Andy Grove did the unthinkable at Intel. They had a category-dominating, high-profit margin product in the Pentium processor. All they had to do was not screw it up and the profits were theirs for the taking. But, that wasn’t good enough for Grove. A pesky little academic theory about “disruption” had him thinking. It took him some time, but he convinced the company it was the right move. They were going to cannibalize their most valued product line.
It’s a story for the ages, especially for the business journals. With the lower margin Celeron processor, Grove not only took out Intel’s own Pentium market share, but went on to take 35% of the total processor market – more than offsetting Intel’s lost Pentium profits on the way. In hindsight, it’s one of those historically brilliant business maneuvers. In real-time, it was a serious gamble. For most of us, outside of high-tech product sales, it also offers a valuable lesson.
The incumbent product or service is never invincible. Never. There is always a next iteration or next delivery method or next something to be aware of. If you want the tech case, see James Allworth’s brilliant piece, “Intel’s Disruption Is Now Complete.” He details the rise and fall of Intel along these lines. If you want the every-industry takeaway just know this: it all boils down to profit margin and turnover. Every product or service can be competed against from above or below.
Profit margin is the difference between the revenue earned and the costs incurred along the way. A $2 widget with a $0.50 cost has a $1.50 profit margin. Turnover is how many times an item can be sold over a given period. If our same widget is turned over 100x per day, it’s daily profit margin is $150. This widget could be viably competed against by a lower margin, higher turnover product, or a higher margin, lower turnover product.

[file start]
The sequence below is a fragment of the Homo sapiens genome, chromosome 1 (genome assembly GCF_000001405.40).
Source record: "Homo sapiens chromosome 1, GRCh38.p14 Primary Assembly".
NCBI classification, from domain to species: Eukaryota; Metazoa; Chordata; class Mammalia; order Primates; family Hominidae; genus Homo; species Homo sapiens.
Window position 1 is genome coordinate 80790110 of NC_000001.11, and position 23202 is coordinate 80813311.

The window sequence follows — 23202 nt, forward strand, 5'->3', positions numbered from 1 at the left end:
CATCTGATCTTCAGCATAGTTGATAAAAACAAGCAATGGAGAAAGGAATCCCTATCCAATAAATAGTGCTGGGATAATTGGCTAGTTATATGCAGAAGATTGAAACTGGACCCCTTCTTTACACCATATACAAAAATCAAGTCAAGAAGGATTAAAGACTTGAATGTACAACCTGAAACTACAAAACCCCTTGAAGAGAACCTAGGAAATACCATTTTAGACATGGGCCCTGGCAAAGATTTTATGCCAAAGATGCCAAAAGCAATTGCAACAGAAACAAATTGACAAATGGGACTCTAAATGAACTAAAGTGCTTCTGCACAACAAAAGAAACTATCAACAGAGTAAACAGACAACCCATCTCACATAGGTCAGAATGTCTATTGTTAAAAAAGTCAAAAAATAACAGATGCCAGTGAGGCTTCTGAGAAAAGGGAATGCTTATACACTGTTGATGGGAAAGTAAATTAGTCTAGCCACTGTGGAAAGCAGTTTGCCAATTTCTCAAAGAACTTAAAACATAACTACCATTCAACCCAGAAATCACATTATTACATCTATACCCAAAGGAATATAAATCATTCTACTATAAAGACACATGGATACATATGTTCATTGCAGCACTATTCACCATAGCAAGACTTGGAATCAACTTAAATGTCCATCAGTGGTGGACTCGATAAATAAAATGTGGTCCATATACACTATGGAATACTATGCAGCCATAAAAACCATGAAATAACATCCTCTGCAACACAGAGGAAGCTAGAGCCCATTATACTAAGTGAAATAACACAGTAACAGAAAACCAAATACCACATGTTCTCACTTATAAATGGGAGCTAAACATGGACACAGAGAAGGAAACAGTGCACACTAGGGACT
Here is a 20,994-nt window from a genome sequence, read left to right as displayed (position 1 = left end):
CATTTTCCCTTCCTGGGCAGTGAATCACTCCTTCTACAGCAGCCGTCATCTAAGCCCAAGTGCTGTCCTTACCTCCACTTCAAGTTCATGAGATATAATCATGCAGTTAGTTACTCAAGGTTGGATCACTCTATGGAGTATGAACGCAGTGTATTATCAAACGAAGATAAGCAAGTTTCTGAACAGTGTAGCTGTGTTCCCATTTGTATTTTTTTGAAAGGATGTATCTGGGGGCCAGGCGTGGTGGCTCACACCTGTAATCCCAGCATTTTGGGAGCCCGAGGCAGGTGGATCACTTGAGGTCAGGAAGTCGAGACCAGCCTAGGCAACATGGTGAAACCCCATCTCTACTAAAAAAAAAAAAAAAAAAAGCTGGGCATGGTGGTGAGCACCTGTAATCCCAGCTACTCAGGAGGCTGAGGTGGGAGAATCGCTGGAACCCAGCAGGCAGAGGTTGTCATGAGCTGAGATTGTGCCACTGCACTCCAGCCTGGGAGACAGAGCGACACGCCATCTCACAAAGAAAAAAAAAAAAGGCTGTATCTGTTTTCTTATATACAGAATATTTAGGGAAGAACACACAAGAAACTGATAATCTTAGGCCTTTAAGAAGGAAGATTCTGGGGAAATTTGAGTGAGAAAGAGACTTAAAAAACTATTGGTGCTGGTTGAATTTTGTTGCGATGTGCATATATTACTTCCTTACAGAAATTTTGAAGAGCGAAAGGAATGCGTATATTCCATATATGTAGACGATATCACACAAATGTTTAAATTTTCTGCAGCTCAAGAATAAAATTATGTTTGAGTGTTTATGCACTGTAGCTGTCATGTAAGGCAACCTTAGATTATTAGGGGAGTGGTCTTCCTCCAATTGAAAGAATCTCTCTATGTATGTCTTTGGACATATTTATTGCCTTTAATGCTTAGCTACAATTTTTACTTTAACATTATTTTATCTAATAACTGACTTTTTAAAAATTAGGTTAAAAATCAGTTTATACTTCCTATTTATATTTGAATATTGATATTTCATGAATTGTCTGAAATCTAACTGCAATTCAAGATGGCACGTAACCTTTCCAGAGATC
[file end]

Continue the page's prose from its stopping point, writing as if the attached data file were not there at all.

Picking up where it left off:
Put simply, you can beat them with a lower price and make up the profits on volume, or you can charge a much higher price for a superior product and make up the profits on margin. Every dominant company is exposed to these risks and will have to compete and defend on these fronts. Few will be willing to sew the seeds of their demise. This is the opportunity.
If we know who the competition is, we can begin to plot out our attack from either angle. Sometimes, cheaper with higher turnover is the correct path. Other times it’s the opposite. Market demand and preference, actual or potential, should be the guide. What Grove’s experience teaches us is that it can be done. All it takes is proper planning and a willingness to be disruptive.
A general footnote: we usually start by thinking of the market (aka the Total Addressable Market or TAM), to estimate the total potential buyers/users of whatever is being offered.
A product footnote: A department store has three purses – the cheapo, the regular, and the posh. If we know the costs for each, we can think in terms of how many of each need to be sold to equal the same profit margin. If we’re competing against any one purse, we have to ask if there’s a demand case to be made for how a business can drive volume or margin competitively? Posh may exist without impacting cheap but a high quality regular might take market share from posh if positioned correctly.
A services footnote: A town has three lawn services – the teenager with his parents’ lawnmower, the local guy who’s been doing it forever but is getting old, and the professional company with four-season services. Each have costs and we can do a similar break even analysis. Depending on the neighborhood, we can think in terms of demand and what people really want to plot a strategy (a beautifully manicured lawn to make the neighbors jealous? or just to get out of yard work?).
A final footnote: each level includes a story, sends a signal, and triggers an emotion. There’s the math, but there’s also a tremendous lever in the marketing of each. Put it all together and this is how markets work, pushing and pulling, expanding and contracting over time.